3. Community-wide insurance incentives: Skyrocketing property insurance premiums are becoming unaffordable for some homeowners and insurance is unavailable altogether in some high-risk regions. Community insurance incentives and initiatives can help reduce risk and rein in costs. The Community Rating System is an example of a federal policy that discounts National Flood Insurance Program premiums by between 5 and 45 percent based on community climate adaptation. Communities become eligible for these discounts through risk reduction activities, such as structural or elevation upgrades, property buyouts, and relocation of floodplain structures. Over 1,500 communities throughout the United States already participate in the program.
  4. Property valuation and risk modeling disclosure: Adequately assessing and disclosing flood risks will support communities and property owners alike in making more informed investment decisions. For example, the North Carolina Real Estate Commission just created a new requirement where sellers must disclose historic flood risk and damage for their properties. The new provisions were enacted after nonprofits and local organizations filed a petition pushing for climate-risk assessments that could support communities in understanding accurate property valuation and setting realistic expectations for future resiliency and decarbonization measures. Incentivizing and encouraging community-wide decarbonization efforts should be coupled with an advanced risk assessment framework to allow communities to make smart investment decisions for their financial well-being and for the planet.

When you have 90 percent of US counties experiencing a climate disaster in the span of ten years, local communities should be viewing climate resilience measures as necessary investments that enable a thriving future. Resilience investments are not unnecessary costs, rather, they are opportunities to reduce future recovery costs and improve the stability of the local economy when climate-driven challenges arise.

Amy Bailey, Director of Climate Resilience and Sustainability at the Center for Climate and Energy Solutions (C2ES)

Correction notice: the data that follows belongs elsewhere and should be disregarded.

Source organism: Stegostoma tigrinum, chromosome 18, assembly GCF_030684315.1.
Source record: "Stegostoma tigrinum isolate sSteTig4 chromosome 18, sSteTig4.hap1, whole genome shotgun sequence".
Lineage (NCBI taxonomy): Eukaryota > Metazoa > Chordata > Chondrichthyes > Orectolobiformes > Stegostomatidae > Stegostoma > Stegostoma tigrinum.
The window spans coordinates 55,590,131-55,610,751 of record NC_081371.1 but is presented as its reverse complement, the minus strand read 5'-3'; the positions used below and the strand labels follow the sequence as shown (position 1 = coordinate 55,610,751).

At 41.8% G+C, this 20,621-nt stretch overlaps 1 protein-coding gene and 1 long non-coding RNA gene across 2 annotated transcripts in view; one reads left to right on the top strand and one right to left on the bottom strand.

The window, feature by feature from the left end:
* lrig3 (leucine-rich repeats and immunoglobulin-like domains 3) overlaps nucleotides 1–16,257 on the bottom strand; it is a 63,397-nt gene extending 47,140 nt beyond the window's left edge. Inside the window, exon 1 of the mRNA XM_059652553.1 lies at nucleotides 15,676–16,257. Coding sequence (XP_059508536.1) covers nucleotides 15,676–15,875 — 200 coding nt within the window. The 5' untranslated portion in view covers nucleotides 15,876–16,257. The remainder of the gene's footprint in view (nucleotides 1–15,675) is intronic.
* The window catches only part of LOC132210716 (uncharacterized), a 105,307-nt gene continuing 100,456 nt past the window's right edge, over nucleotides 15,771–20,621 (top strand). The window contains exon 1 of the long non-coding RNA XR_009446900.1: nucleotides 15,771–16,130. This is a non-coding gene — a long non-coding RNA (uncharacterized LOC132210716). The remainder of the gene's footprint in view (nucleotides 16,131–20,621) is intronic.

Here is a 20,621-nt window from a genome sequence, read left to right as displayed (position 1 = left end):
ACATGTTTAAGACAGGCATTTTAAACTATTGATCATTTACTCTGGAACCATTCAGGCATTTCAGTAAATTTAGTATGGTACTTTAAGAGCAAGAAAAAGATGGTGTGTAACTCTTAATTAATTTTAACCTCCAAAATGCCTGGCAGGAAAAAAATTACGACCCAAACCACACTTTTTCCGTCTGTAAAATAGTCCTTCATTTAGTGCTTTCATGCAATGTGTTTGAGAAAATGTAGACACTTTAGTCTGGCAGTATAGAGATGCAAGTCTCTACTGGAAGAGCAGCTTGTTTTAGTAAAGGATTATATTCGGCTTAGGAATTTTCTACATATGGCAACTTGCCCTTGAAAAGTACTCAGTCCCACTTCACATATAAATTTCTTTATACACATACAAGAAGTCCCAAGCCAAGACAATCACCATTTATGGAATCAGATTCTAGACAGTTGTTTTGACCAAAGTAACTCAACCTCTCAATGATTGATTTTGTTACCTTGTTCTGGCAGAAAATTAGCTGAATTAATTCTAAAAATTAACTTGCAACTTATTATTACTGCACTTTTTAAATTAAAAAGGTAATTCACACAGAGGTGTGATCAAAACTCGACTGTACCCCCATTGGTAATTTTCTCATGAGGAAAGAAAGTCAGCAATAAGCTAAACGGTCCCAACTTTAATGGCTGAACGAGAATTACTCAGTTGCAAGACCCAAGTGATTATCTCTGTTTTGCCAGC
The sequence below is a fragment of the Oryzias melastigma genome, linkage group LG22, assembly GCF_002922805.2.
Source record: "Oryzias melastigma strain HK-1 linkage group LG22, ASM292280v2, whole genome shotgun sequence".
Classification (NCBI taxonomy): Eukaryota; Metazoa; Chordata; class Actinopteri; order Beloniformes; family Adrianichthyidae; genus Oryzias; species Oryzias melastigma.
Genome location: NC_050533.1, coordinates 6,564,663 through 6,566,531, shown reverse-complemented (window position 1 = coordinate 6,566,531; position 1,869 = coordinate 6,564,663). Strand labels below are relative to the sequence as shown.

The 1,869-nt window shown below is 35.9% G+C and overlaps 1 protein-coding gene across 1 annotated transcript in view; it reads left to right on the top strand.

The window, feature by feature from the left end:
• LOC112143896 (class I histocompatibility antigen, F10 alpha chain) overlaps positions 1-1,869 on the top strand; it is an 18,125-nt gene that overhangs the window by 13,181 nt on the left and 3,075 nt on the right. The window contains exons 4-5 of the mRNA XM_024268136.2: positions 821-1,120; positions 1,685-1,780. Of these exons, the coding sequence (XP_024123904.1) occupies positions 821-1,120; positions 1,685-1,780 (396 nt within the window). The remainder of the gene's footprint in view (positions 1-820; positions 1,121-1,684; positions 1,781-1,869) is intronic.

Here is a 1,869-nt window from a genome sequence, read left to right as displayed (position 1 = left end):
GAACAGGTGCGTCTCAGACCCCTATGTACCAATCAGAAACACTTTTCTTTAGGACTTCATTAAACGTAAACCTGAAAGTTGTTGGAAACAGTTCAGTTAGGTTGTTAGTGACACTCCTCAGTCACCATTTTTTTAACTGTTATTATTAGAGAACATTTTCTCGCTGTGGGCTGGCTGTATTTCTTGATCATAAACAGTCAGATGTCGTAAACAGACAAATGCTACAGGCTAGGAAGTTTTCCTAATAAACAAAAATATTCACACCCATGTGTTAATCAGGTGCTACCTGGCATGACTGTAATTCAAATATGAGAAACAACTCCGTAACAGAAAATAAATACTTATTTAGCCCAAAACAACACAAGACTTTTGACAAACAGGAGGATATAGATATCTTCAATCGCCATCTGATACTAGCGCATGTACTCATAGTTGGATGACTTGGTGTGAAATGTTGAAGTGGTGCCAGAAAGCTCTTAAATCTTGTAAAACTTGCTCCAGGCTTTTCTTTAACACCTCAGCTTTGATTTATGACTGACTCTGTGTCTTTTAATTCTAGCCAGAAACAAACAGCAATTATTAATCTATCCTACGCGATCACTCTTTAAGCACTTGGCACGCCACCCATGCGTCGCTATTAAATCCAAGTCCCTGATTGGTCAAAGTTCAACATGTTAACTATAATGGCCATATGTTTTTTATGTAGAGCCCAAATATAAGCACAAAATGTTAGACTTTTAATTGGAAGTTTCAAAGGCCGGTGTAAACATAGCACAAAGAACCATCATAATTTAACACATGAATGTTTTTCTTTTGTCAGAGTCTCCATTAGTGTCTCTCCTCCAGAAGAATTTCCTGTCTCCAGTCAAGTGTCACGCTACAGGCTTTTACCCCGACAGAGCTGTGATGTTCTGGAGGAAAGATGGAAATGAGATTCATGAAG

The effects of displacement and relocation on communities

Although managed retreat and relocation are typically a last resort for communities and homeowners, the realities of climate-change-driven extreme weather events and chronic hazards may leave some communities with no other choice. Displacement and mass relocation have substantial long-term social and financial effects on local communities and their economies. Solutions that consider the potential impacts of future disasters must be carefully considered not to perpetuate cycles of housing inequities and disinvestment.

FEMA is the leading federal agency addressing climate-induced relocation, managing grant programs that cover buyouts for individual properties, relocation of critical facilities, temporary relocation for homeowners, and moving or storage expenses. While this type of support has been directed toward individual households, community-driven relocation has been less common. Out of necessity, however, it should become more customary for areas that can no longer be protected from the effects of climate change.

Coastal erosion threatening an indigenous community in Kivalina, Alaska (photo credit: ShoreZone/Creative Commons)

FEMA and the US Department of the Interior have recently committed to providing $135 million in grants to tribal communities to support relocation efforts. The initiatives are the first ever federally funded, community-wide relocation efforts involving close coordination with community leaders. Learnings from these initiatives will be critical in informing future climate resilience and relocation efforts, especially for income-eligible households and communities, as areas become unsuitable for human habitation due to climate change impacts.

Historically, investment efforts for climate risk at the federal level have been geared toward providing funding to impacted communities after extreme climate events. Since 1980, the United States has spent more than $2.475 trillion on damage from weather and climate disasters. To mitigate future costs, solutions must be considered in preparation for intensifying climate events or hazards and resulting climate-induced human migration within the United States.

Proactive investments can help communities, states, and the federal government avoid a portion of future costs and ensure equitable and effective solutions to build resiliency as the pressures from living in high-risk areas mount. Local communities must implement disaster preparedness plans; invest in resilience measures; build community resilience through education, training, or resilience hubs; and advocate for policy that leads to economy-wide decarbonization.

If you are interested in learning more about industry solutions to address the growing catastrophic climate risks that continue to face the US housing stock, click here.